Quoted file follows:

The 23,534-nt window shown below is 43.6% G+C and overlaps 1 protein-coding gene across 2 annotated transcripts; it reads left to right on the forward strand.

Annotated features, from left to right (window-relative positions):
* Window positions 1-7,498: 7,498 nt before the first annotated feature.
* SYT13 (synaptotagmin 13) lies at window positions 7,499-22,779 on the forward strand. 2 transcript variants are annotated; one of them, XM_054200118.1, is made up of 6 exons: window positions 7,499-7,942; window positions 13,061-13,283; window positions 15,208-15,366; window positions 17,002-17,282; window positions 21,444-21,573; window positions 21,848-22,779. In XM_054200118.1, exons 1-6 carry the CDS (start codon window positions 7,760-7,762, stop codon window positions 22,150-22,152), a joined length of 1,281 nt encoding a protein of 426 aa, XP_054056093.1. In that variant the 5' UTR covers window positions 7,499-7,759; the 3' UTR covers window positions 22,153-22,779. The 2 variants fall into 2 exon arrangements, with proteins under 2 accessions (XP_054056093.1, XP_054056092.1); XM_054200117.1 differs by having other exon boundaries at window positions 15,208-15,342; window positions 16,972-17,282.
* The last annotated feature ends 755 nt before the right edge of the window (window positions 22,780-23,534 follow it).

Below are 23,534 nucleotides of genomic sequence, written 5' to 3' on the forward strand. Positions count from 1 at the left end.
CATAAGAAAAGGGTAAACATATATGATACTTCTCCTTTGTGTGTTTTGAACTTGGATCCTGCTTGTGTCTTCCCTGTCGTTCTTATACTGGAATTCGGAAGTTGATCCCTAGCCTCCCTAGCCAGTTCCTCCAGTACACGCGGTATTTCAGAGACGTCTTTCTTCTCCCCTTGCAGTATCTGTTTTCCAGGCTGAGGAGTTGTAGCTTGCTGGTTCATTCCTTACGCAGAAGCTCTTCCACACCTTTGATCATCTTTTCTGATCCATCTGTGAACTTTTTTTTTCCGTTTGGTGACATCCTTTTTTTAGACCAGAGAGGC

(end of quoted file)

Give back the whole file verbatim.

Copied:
The 23,534-nt window shown below is 43.6% G+C and overlaps 1 protein-coding gene across 2 annotated transcripts; it reads left to right on the forward strand.

Annotated features, from left to right (window-relative positions):
* Window positions 1-7,498: 7,498 nt before the first annotated feature.
* SYT13 (synaptotagmin 13) lies at window positions 7,499-22,779 on the forward strand. 2 transcript variants are annotated; one of them, XM_054200118.1, is made up of 6 exons: window positions 7,499-7,942; window positions 13,061-13,283; window positions 15,208-15,366; window positions 17,002-17,282; window positions 21,444-21,573; window positions 21,848-22,779. In XM_054200118.1, exons 1-6 carry the CDS (start codon window positions 7,760-7,762, stop codon window positions 22,150-22,152), a joined length of 1,281 nt encoding a protein of 426 aa, XP_054056093.1. In that variant the 5' UTR covers window positions 7,499-7,759; the 3' UTR covers window positions 22,153-22,779. The 2 variants fall into 2 exon arrangements, with proteins under 2 accessions (XP_054056093.1, XP_054056092.1); XM_054200117.1 differs by having other exon boundaries at window positions 15,208-15,342; window positions 16,972-17,282.
* The last annotated feature ends 755 nt before the right edge of the window (window positions 22,780-23,534 follow it).

Below are 23,534 nucleotides of genomic sequence, written 5' to 3' on the forward strand. Positions count from 1 at the left end.
CATAAGAAAAGGGTAAACATATATGATACTTCTCCTTTGTGTGTTTTGAACTTGGATCCTGCTTGTGTCTTCCCTGTCGTTCTTATACTGGAATTCGGAAGTTGATCCCTAGCCTCCCTAGCCAGTTCCTCCAGTACACGCGGTATTTCAGAGACGTCTTTCTTCTCCCCTTGCAGTATCTGTTTTCCAGGCTGAGGAGTTGTAGCTTGCTGGTTCATTCCTTACGCAGAAGCTCTTCCACACCTTTGATCATCTTTTCTGATCCATCTGTGAACTTTTTTTTTCCGTTTGGTGACATCCTTTTTTTAGACCAGAGAGGC